The differences both women saw in baboon behavior were seemingly related to one thing: stress. Captive baboons, who were under more stress than those living in their natural habitat, formed dominance hierarchies. Wild baboons didn’t. 

This coincides with what Dr. Mech reported in the late 1990s—that captive wolves also behave differently than those living in the wild. And according to Rowell captive animals only form dominance hierarchies under two sets of conditions: a) where the animals are total strangers to one another, and b) where they lack ready access to resources available to those living in the wild. 

Rowell took this idea even further. In her book The Concept of Social Dominance (1974) she wrote, “The experimenter will report that his trials have demonstrated a dominance relationship between the monkeys while in fact they (the trials) have actually caused it.” (p. 136.) 

In fact, Rowell went on to say that dominance hierarchies only exist where the observer creates them. 

In a piece at, Dr. Marc Bekoff writes about how the behaviors of animals change in very substantial ways when they’re aware of predators in their environment. (His article is the source of the quote at the top of this section.)

Bekoff: “It's not an overstatement to say that many animals live in constant fear. Consider the reintroduction of grey wolves into Yellowstone National Park in 1995. While most of the attention focused on these magnificent animals, biologist John LaundrĂ© was more interested in the elk who had been living in the park.”

Bekoff recounts the realization that Laundre came to: wolves don't just kill elk, they also change the elk’s daily behavior simply by living in the same general area. This is true in other habitats as well. Whenever predators live in the same environment—they don’t even have to live in close proximity to their prey—it creates a perpetual state of apprehension and stress in the local prey animals.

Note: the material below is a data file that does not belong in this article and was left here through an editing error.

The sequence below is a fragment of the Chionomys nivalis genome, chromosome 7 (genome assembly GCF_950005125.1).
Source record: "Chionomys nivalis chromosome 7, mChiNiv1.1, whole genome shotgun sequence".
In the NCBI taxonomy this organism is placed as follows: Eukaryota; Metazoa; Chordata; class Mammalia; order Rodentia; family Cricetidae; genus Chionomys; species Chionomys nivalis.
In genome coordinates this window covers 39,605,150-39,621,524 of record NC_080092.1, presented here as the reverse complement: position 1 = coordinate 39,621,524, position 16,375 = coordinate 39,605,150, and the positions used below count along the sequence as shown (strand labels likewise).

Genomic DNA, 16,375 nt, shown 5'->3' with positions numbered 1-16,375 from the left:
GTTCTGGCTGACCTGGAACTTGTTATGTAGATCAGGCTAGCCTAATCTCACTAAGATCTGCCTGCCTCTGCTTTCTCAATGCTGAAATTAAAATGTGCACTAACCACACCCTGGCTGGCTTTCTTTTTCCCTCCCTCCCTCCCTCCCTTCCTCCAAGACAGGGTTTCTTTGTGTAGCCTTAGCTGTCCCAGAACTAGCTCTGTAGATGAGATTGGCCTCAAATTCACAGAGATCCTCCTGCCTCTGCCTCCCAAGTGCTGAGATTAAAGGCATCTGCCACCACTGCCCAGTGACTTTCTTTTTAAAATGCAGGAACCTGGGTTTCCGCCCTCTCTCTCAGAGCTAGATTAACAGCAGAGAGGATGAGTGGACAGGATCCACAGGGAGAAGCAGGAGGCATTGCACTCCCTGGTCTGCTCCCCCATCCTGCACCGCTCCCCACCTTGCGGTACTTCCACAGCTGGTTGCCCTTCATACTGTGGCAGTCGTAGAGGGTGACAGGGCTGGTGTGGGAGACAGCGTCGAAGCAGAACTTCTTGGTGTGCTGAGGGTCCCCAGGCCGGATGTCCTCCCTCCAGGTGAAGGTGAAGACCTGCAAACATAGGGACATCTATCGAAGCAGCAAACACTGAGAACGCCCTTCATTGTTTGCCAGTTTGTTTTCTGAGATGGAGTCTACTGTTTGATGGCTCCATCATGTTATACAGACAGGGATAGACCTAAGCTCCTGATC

Wolves are known as apex predators, meaning they’re at the top of the heap: no other animal preys on the wolf, at least no other non-human animal does. But since humans are the only animal that poses a real and serious danger, it would make sense that wolves might behave differently when they feel our presence in their environment, particularly if we’re also shooting them with tranquilizer darts. 

If stress is the chief factor causing the formation of dominance hierarchies, and if being watched increases an animal’s stress, then being “observed” by scientists may very well be stressful to wolves, increasing incidents of so-called dominant and submissive behaviors. These effects would likely multiply in situations where wolves were shot with tranquilizer darts and outfitted with radio collars. 

Granted, I’m an outside observer, not an active participant in the process. To quote Professor Donna J. Haraway, “Science, for the most part, makes room for technical papers, grant applications, informal networks of students, teachers, and laboratories, official symposia to promote methods and interpretations; and textbooks to socialize new scientists. It does not, however, provide room for outsiders and amateurs.” Thats me. (Animal Sociology and a Natural Economy of the Body Politic, Pt/ II. 1978.)

In their 1995 book When Elephants Weep Masson and McCarthy wrote, “In recent years the idea of the dominance hierarchy has become more controversial, with some ethologists now asking if such hierarchies are real or a product of human expectation.”   

I’ll go beyond that and—siding with Thelma Rowell—say that dominance is not only a product of human expectation, it’s probably a product of human observation. 

Before I began questioning dominance in dogs, I viewed canine behavior through what I later came to call “dominance-colored glasses.” Once I took those glasses off, an amazing thing happened. No matter how many dogs I saw exhibiting so-called dominant behaviors, I saw them for what they really were, symptoms of anxiety and stress.  

You can watch this video of the incident Mech and Cluff reported on in 2010. And if you're like me you might wonder, when the wolves stare directly into the camera at the end of their tussle, has the presence of human observers perhaps caused or at least increased the magnitude of these stress behaviors (i.e., dominance)?